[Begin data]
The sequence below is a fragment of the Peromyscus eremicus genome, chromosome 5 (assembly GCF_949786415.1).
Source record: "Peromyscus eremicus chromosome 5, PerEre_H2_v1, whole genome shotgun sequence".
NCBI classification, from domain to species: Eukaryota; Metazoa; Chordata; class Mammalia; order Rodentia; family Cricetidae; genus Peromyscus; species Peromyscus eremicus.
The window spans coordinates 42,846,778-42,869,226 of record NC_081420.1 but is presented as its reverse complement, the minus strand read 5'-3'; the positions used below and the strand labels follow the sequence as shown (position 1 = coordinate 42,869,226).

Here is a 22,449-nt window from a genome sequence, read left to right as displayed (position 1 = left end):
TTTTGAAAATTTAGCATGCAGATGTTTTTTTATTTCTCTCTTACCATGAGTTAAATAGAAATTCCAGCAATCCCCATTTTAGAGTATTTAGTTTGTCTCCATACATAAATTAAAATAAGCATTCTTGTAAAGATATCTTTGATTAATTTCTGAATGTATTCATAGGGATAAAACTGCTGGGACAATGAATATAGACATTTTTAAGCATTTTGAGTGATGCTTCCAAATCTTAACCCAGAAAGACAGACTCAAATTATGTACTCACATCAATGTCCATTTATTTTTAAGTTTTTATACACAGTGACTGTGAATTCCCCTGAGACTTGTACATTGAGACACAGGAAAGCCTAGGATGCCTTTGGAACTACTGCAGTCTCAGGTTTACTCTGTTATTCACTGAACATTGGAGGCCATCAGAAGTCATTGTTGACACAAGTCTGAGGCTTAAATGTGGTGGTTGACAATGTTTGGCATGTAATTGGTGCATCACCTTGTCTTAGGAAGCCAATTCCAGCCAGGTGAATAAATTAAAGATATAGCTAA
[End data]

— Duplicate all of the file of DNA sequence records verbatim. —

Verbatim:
The sequence below is a fragment of the Peromyscus eremicus genome, chromosome 5 (assembly GCF_949786415.1).
Source record: "Peromyscus eremicus chromosome 5, PerEre_H2_v1, whole genome shotgun sequence".
NCBI classification, from domain to species: Eukaryota; Metazoa; Chordata; class Mammalia; order Rodentia; family Cricetidae; genus Peromyscus; species Peromyscus eremicus.
The window spans coordinates 42,846,778-42,869,226 of record NC_081420.1 but is presented as its reverse complement, the minus strand read 5'-3'; the positions used below and the strand labels follow the sequence as shown (position 1 = coordinate 42,869,226).

Here is a 22,449-nt window from a genome sequence, read left to right as displayed (position 1 = left end):
TTTTGAAAATTTAGCATGCAGATGTTTTTTTATTTCTCTCTTACCATGAGTTAAATAGAAATTCCAGCAATCCCCATTTTAGAGTATTTAGTTTGTCTCCATACATAAATTAAAATAAGCATTCTTGTAAAGATATCTTTGATTAATTTCTGAATGTATTCATAGGGATAAAACTGCTGGGACAATGAATATAGACATTTTTAAGCATTTTGAGTGATGCTTCCAAATCTTAACCCAGAAAGACAGACTCAAATTATGTACTCACATCAATGTCCATTTATTTTTAAGTTTTTATACACAGTGACTGTGAATTCCCCTGAGACTTGTACATTGAGACACAGGAAAGCCTAGGATGCCTTTGGAACTACTGCAGTCTCAGGTTTACTCTGTTATTCACTGAACATTGGAGGCCATCAGAAGTCATTGTTGACACAAGTCTGAGGCTTAAATGTGGTGGTTGACAATGTTTGGCATGTAATTGGTGCATCACCTTGTCTTAGGAAGCCAATTCCAGCCAGGTGAATAAATTAAAGATATAGCTAA